The Context:Leadership Grid

My Context:Leadership Grid.

It’s the grid you see depicted as this post’s image, and it’s one of the fundamental concepts I discuss when I address professional and industry audiences on the topic of Using First Principles Thinking to Solve Our Hiring Heroes Problem in the US (

And for context, I specifically talk about the necessary union between civilian hiring manager and team mates and military veterans. Because it takes two to Tango. And all have a vein of shared experience, managing things, such as budgets, fleets of vehicles, equipment, and shops, and leading others to accomplish things the organization needs to accomplish, with limited resources and under deadlines and expectations.

And this one simple example illustrates what I call the “Charlie Brown Communication Problem”; we’re talking about the same things, but since we don’t understand the words used by the other party, each party only hears “Wha, wha, wha, wha, wha”, much like poor Charlie Brown sitting in class listening to his teacher drone on and on unintelligibly.

Civilians call their experience “management” experience because one of management’s four functions is Leadership, and veterans call their management experience “leadership”, because that’s what the military calls the person charged with planning what to do, how to get it done, when to get it done by, and with what resources and team members/units to use to get it done; gathering and organizing those resources and people; leading them in the execution of the plan from function one; and controlling performance by analyzing planned outcomes to performed outcomes and taking corrective actions to keep the two congruent.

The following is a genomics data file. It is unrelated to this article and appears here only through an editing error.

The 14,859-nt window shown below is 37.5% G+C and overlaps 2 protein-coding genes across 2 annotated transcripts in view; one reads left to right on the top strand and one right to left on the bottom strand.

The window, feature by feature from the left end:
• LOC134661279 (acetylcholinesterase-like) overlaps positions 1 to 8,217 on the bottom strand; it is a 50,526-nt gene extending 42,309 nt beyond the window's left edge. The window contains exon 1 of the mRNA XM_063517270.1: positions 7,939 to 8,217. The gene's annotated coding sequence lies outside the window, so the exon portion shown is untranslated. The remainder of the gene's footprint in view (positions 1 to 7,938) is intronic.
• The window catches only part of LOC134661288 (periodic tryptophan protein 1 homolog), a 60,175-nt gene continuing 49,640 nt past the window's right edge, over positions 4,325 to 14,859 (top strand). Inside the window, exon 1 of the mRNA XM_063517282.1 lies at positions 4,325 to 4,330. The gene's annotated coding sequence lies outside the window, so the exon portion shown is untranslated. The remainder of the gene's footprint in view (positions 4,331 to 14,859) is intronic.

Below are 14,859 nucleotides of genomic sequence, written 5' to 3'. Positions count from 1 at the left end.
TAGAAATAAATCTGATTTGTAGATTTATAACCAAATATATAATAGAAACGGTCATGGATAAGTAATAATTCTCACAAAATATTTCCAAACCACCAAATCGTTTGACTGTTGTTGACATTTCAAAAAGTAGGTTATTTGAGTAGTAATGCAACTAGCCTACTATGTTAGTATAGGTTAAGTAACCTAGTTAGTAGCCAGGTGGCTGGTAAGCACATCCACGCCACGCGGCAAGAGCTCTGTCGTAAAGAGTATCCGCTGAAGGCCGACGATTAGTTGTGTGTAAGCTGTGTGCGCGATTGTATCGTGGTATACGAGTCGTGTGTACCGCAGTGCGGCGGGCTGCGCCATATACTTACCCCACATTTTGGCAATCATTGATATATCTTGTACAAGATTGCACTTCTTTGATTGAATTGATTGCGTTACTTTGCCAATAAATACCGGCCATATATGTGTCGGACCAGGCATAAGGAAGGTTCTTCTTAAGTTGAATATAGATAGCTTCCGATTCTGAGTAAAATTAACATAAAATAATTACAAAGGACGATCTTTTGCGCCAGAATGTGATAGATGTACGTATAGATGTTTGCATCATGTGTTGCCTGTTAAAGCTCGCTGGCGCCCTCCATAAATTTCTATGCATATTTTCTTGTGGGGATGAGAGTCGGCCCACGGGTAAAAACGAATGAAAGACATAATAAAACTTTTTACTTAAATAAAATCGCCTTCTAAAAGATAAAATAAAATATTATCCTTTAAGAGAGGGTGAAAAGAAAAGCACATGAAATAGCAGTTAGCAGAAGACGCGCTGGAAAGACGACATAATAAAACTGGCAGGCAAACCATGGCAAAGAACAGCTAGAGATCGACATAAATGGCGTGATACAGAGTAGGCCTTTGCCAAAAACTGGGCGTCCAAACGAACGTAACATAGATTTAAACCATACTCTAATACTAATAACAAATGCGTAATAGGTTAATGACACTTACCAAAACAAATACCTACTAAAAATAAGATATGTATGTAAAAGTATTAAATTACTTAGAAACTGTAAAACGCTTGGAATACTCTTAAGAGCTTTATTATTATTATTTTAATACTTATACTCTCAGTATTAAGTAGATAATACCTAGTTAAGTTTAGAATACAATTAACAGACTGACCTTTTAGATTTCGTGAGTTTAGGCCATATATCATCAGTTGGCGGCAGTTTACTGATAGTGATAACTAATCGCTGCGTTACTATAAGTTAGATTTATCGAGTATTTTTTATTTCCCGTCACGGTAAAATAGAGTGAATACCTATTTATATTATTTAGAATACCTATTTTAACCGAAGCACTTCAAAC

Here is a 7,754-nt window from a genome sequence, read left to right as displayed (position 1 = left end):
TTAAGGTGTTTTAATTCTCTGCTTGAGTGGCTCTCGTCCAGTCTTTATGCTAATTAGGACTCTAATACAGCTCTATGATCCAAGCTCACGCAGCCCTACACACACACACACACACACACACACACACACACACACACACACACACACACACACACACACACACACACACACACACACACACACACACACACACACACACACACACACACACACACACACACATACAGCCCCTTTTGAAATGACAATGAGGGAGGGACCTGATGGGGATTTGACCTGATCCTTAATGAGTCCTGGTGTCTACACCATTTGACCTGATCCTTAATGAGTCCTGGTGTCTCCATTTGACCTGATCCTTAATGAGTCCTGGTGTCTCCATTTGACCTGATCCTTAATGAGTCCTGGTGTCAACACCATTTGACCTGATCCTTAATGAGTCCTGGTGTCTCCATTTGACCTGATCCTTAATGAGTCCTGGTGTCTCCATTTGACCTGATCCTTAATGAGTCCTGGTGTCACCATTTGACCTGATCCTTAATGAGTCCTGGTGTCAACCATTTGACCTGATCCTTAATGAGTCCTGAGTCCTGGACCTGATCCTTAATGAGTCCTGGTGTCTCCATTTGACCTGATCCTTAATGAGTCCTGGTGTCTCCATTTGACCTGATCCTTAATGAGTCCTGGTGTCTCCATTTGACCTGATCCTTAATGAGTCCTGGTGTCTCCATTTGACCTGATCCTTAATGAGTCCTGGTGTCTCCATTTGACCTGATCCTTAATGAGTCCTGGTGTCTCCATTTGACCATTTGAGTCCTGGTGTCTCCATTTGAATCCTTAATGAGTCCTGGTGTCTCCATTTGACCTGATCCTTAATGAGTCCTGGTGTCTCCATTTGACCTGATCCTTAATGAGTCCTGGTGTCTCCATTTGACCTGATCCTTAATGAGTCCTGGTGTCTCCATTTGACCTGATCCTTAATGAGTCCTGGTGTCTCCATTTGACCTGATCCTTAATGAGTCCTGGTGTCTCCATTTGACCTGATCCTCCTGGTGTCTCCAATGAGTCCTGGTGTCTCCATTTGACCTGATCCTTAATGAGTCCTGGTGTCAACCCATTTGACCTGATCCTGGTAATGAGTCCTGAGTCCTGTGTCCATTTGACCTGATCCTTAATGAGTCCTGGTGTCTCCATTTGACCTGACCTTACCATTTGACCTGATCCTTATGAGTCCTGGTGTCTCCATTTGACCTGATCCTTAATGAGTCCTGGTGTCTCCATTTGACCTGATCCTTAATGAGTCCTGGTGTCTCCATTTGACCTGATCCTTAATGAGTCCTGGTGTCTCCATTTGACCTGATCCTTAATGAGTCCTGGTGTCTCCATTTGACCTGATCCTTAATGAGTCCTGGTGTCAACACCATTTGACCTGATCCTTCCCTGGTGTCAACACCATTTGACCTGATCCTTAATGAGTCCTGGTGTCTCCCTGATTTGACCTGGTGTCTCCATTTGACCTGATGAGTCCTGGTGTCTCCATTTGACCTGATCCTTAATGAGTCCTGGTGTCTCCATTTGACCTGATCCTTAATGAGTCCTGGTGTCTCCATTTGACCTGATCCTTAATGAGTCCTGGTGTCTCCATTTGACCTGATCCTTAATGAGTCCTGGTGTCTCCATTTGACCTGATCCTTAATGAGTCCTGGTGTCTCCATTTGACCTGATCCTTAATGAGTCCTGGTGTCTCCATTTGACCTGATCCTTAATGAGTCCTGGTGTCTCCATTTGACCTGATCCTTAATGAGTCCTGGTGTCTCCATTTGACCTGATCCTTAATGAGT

The point of this post though, is that the civilian depth and breadth of knowledge about the tasks, the team, the organization, the industry, and the customers is vital to organizational success, and so is the ability to lead others, i.e., influence them, to perform, to purchase, to advocate, et cetera. This means that civilians are high on the Business Context axis because of their experience operating in civilian organizations while veterans were operating in the military to gain their experience.

Which makes veterans high on the Formal Leadership axis because they’ve been schooled in it, on-the-job trained in it, and promoted based upon their capability (capacity + ability) to do it.

This means that like a great Tango, for it to work, both partners have to contribute; constantly teaching the other what they know and can do while the other teaches them what they know and can do.

Cue the music Vets2PM; the traffic is piling into hiring dance hall’s parking lot!

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